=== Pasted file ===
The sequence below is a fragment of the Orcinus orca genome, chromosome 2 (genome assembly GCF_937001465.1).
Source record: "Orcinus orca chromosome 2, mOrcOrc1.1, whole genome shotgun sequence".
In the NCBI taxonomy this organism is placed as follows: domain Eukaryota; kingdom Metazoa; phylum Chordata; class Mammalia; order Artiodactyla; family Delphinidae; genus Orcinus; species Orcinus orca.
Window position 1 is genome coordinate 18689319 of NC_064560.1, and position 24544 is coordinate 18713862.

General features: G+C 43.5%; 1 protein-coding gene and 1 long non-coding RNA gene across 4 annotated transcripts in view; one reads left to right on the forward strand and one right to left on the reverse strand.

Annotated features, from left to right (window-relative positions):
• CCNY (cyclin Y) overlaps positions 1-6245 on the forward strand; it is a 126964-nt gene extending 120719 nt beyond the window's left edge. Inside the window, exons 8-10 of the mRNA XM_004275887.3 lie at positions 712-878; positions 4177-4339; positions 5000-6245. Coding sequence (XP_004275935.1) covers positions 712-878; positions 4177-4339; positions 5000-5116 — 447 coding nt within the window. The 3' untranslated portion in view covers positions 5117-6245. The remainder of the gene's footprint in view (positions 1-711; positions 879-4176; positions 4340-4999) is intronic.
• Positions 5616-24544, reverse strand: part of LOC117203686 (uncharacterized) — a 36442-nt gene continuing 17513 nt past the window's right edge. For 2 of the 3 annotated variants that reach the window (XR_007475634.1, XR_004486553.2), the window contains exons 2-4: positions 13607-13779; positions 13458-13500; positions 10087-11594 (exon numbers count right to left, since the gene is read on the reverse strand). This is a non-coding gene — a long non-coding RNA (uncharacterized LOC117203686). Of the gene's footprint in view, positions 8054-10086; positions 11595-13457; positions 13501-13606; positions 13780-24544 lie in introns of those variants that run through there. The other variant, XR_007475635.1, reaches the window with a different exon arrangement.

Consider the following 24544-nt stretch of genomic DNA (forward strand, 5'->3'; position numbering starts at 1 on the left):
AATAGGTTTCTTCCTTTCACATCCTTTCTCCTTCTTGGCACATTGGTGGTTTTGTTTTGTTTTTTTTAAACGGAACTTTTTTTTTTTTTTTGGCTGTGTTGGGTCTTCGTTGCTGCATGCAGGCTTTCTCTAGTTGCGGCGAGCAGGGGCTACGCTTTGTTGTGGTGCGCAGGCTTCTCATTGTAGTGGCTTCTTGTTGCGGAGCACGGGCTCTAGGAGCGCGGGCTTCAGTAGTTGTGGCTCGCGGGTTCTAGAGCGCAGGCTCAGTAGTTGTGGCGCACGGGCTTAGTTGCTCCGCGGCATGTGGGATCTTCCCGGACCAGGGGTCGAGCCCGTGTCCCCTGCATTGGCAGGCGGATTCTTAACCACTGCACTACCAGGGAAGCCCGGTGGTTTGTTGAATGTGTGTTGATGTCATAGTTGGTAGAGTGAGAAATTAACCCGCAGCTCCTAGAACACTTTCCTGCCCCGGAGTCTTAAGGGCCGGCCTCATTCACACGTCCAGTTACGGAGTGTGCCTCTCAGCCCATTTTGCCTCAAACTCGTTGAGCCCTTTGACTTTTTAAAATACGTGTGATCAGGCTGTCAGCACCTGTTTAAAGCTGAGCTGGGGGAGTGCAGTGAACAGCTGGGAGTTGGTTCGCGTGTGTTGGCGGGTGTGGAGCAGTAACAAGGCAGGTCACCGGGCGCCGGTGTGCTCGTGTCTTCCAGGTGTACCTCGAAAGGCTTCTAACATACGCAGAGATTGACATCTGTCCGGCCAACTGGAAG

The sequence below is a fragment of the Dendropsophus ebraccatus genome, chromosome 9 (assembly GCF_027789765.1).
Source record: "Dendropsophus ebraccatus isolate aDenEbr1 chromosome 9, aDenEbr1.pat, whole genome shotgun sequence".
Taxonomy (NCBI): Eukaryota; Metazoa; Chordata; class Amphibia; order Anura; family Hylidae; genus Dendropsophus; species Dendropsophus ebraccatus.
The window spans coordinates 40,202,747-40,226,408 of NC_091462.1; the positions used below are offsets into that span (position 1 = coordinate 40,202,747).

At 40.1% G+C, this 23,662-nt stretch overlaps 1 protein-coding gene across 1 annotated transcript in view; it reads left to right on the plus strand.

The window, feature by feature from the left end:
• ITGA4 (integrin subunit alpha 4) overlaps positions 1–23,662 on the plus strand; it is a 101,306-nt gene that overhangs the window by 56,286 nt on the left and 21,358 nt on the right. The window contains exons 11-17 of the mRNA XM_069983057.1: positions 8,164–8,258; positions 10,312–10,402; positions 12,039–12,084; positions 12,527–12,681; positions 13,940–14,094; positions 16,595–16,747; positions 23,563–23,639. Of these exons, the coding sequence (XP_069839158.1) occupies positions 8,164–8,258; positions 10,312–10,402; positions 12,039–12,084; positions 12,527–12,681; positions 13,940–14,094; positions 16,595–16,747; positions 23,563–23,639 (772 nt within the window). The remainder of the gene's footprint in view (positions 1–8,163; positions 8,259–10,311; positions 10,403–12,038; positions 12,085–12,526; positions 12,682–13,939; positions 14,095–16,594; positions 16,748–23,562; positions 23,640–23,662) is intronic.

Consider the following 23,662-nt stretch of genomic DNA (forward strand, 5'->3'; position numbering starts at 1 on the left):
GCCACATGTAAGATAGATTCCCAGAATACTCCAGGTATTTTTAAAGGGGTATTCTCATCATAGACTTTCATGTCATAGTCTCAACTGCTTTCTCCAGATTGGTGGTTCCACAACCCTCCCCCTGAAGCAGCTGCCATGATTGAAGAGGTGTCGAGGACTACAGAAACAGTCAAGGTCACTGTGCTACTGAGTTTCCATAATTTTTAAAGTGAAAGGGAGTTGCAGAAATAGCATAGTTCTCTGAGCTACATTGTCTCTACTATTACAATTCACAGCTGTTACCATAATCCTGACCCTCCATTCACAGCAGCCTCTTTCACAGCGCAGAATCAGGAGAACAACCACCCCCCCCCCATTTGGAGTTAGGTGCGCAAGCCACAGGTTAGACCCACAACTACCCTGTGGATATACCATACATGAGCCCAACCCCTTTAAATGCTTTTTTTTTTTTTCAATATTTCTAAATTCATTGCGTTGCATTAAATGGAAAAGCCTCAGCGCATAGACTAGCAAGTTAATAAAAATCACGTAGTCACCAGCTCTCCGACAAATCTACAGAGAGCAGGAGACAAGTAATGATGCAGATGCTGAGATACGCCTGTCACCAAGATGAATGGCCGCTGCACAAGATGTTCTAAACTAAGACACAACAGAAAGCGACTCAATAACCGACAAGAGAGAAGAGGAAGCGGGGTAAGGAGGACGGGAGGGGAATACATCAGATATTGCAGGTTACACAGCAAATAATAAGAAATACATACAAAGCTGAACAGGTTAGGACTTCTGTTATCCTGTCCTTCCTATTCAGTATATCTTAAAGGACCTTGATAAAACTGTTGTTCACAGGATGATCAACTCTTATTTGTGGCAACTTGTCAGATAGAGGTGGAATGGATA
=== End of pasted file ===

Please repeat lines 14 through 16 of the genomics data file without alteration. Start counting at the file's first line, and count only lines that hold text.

The window spans coordinates 40,202,747-40,226,408 of NC_091462.1; the positions used below are offsets into that span (position 1 = coordinate 40,202,747).

At 40.1% G+C, this 23,662-nt stretch overlaps 1 protein-coding gene across 1 annotated transcript in view; it reads left to right on the plus strand.

The window, feature by feature from the left end: